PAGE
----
Almost immediately he runs across a small group of drip drying criminals who've decided to pass the time shouting 'I'm going to kill/bugger/eat/pick on you!' at the only other surviving authority figure whilst shaking their fists in a fairly comical manner hoping among hope that the dubbing director does them justice.

No chance really but they can but dream.

Luckily for the viewer the palatable air of community drama group tension is soon dissipated when slimy French crim Francois (probably one of the paparazzi responsible for Princess Di's crash) is ripped to pieces by a large half man/half Cod with big stick on finger nails.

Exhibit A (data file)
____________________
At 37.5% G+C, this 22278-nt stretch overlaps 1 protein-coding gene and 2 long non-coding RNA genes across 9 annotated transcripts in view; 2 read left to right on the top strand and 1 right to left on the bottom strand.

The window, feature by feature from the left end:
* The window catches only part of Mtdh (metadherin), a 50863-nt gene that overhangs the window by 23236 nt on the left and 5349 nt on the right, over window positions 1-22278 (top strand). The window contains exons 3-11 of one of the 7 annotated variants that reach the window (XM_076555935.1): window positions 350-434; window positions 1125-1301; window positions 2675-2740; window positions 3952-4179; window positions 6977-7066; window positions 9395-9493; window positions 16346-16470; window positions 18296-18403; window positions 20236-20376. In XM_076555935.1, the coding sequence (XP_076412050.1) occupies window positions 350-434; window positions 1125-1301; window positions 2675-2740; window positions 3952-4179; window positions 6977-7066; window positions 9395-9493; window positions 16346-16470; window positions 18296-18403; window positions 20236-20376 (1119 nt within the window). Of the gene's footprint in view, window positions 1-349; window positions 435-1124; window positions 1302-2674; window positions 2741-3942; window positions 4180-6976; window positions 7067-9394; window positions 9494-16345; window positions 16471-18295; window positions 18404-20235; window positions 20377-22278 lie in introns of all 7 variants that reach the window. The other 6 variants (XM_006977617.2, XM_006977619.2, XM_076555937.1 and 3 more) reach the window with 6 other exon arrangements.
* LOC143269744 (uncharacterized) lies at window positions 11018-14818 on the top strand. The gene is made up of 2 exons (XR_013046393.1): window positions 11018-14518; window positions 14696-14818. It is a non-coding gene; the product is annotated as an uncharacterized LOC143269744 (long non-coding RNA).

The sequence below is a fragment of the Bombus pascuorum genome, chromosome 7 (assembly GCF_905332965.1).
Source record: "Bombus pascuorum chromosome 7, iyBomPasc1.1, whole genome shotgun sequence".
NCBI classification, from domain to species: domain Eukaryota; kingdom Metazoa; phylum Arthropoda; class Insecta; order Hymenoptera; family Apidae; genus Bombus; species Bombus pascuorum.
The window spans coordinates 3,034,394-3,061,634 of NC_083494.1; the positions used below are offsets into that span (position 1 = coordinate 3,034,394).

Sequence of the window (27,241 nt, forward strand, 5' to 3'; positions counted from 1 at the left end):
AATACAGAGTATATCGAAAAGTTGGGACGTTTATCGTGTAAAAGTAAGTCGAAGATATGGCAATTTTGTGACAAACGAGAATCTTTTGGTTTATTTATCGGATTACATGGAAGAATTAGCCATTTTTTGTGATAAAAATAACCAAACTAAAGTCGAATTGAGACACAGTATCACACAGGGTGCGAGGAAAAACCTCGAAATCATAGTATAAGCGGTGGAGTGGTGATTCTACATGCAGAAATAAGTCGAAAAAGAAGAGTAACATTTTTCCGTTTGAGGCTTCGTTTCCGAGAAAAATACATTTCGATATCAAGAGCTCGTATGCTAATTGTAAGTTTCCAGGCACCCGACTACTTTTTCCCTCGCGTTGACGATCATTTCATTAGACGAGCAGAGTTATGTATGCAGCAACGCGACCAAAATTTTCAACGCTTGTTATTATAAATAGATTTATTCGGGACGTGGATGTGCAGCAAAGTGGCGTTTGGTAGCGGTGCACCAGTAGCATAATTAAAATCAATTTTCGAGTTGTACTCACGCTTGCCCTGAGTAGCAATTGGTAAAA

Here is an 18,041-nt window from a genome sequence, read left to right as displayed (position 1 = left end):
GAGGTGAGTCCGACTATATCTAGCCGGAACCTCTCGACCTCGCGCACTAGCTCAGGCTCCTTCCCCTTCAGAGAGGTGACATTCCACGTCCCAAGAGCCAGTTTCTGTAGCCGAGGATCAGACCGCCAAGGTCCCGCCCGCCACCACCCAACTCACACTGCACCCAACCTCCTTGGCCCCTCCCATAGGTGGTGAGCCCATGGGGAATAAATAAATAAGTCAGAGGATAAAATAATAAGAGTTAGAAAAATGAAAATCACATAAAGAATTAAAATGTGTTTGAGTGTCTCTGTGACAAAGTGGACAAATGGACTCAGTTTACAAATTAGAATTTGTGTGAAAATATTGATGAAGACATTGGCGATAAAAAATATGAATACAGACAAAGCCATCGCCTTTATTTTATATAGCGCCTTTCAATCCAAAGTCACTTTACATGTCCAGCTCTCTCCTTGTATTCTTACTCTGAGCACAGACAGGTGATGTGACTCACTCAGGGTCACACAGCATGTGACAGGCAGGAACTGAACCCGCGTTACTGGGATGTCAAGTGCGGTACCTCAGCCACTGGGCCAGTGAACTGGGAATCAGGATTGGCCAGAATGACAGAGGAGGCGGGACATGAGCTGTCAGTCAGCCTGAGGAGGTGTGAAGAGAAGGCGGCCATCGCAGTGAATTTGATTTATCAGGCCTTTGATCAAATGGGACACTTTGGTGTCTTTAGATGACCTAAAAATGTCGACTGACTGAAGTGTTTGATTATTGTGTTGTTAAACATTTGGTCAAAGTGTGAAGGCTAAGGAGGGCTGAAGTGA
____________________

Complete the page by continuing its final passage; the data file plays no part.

Laugh now!

The convicts react as anyone would in this situation and run screaming and shouting into the trees and straight into an ancient tribal burial ground full of empty graves.

By this point I was sure that they run aground on the worlds most clichéd - and cheapest -  haunted house attraction.

All that's missing is a few rubber snakes draped on the branches.

Jose (a nice criminal), in what is probably the films best scene starts shouting about how the whole thing "reeks of that voodoo shit....reckon that the island is full o' zombies getting ready to eat our asses!"

Which if it did happen would make this an altogether different and probably much more entertaining film.

Maybe a wee bit like this one.

Unfortunately no zombies (ass eating or otherwise) show up but a rubber snake - which is indeed hanging of a tree -  does but any slithery shenanigans are cut short by the shooting skills of the 70's breasted, fluffy haired Amanda (The Spy Who Loved Me, The Humanoid and Caveman star Bach) who then - either quite enigmatically or quite woodenly) wanders off into the undergrowth.